I'm not sure if it was negligence on my part, laziness, or forgetfulness that caused me to over winter two of my yard machines with gasoline still in them; a small 14" chain saw, and weed eater. The saw finally took to the treatment, started, and is now in good working condition. But the weed eater is still mad at me. I think its fuel filter is all gummed up (I'd be mad too) and I don't see how to replace it without removing the gas tank. I'm hoping a day or two of sunny warm weather will prompt it to de-gum itself before I result to drastic measures.

In the meantime, there's other gardening chores that need my attention. My wife covered two areas of sod with old newspapers, some cardboard and leaves last fall and those spots need tilled in with amendments. I think she said something about growing specific flowers that dry well for use in wreaths and what not.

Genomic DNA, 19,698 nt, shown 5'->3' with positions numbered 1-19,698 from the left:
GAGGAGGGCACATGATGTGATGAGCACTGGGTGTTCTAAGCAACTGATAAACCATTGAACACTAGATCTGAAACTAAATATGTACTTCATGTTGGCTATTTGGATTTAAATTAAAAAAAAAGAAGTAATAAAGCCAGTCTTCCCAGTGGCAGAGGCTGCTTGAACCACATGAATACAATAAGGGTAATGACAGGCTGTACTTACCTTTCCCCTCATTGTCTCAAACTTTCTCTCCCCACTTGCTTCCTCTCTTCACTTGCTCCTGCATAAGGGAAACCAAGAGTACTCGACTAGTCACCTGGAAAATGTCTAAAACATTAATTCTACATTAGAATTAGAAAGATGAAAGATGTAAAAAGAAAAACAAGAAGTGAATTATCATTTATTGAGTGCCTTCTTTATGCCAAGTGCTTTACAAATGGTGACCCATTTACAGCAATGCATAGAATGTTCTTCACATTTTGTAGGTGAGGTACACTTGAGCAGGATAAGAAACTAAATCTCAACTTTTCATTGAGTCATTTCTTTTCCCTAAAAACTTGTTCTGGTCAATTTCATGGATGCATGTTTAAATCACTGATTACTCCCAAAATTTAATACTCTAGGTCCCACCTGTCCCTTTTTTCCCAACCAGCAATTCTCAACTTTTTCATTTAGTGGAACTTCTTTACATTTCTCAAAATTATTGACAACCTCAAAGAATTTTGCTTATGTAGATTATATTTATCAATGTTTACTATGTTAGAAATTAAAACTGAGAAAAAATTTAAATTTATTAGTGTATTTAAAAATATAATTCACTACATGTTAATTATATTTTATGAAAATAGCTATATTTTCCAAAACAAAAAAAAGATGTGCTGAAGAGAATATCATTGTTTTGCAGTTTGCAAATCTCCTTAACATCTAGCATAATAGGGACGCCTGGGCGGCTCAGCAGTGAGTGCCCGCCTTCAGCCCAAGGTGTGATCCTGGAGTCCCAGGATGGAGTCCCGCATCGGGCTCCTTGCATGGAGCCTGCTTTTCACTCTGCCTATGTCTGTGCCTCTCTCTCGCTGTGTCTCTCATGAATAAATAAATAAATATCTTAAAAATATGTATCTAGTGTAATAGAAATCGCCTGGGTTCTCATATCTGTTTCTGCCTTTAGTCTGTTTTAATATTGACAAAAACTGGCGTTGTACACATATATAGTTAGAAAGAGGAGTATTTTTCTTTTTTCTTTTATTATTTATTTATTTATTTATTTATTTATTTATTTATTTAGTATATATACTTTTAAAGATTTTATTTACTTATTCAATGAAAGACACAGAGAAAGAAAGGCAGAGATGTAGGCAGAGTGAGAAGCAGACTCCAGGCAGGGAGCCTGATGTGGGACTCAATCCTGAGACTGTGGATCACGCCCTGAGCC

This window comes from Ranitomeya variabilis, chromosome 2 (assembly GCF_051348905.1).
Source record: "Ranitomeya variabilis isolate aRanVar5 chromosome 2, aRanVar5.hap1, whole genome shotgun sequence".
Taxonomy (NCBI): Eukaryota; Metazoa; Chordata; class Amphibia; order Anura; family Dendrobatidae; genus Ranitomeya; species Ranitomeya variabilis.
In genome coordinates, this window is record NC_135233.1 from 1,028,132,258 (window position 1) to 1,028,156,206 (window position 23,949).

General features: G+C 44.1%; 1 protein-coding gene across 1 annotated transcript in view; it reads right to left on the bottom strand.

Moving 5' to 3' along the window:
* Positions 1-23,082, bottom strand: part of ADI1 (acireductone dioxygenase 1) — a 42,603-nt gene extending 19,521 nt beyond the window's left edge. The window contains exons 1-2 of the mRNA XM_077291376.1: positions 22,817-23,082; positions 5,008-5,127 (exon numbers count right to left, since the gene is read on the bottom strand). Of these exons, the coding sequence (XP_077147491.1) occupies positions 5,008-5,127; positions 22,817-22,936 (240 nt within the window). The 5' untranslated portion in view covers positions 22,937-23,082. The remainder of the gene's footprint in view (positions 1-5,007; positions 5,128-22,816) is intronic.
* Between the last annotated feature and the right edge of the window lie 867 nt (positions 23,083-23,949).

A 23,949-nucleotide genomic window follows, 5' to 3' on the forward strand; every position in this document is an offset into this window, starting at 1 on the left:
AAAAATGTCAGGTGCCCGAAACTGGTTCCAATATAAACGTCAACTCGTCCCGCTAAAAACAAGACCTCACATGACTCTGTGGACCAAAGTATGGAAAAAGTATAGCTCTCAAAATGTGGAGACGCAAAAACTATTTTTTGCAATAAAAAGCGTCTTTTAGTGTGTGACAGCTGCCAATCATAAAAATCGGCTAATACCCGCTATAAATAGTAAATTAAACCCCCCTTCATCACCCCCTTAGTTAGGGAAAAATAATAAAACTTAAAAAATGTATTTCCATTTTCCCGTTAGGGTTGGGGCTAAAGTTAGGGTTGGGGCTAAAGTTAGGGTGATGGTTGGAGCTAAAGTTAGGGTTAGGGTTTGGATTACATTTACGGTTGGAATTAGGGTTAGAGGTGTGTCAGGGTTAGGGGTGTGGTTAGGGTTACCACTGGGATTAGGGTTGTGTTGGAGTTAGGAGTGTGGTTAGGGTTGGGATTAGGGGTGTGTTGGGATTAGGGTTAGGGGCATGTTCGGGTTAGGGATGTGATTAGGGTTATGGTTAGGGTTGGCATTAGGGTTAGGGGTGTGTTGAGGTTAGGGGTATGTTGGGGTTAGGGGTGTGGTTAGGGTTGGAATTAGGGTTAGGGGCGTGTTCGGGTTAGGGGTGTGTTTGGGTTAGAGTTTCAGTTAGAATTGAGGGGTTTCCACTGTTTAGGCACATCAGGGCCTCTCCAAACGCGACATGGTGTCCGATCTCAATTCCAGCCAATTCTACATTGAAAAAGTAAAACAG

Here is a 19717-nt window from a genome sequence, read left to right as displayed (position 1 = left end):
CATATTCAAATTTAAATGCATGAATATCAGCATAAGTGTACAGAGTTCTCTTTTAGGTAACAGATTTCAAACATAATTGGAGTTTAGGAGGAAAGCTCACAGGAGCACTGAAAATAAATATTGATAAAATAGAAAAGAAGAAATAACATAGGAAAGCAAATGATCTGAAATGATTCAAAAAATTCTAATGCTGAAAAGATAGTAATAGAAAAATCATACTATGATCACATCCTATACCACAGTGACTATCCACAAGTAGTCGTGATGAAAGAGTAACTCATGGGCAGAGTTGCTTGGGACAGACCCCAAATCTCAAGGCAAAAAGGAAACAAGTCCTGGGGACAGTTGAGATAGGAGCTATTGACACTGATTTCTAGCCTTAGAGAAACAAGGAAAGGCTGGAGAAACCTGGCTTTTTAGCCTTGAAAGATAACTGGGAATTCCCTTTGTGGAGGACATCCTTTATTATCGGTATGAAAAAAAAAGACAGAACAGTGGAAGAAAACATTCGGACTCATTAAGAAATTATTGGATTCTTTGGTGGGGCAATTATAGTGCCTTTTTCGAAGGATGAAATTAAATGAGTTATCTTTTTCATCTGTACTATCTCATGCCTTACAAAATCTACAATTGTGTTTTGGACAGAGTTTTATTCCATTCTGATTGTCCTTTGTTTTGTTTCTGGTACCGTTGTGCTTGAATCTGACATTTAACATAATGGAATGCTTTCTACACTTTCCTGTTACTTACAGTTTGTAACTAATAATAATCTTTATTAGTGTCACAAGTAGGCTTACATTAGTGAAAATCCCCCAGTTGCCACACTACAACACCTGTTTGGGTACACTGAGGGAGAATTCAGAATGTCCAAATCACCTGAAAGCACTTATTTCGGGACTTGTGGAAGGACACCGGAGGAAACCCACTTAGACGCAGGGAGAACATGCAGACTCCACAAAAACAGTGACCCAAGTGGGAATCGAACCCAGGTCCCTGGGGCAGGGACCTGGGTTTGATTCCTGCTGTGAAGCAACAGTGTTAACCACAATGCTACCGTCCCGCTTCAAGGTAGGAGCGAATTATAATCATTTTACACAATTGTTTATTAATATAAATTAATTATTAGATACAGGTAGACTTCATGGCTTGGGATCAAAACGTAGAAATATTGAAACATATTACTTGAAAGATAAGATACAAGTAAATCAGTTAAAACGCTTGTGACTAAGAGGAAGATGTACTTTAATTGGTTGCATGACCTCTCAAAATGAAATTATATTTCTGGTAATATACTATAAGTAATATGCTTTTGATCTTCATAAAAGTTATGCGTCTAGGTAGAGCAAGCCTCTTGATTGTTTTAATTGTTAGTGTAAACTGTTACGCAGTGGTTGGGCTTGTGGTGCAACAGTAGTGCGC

I also want to move a bunch of hostas into containers. It's going on four years now since I started a new hosta garden in the front yard, under three very tall blue spruce trees. I've waited for those hostas, and a few other companion plants, to fill in but I've come to the conclusion that they're not getting enough water. Kerry Meyer, over at Proven Winners, suggested I put them in containers until I find the right spot. "I had some leftover hostas after moving, and divided some that were here when we bought our house. I put them in a pot to 'hold' them until I decided where to put them. Two years later and they are still in the pot and looking great." That's from an email Kerry sent. I think that's a great idea, but first I'll have to mix up a sizable amount of potting soil and gather enough pots.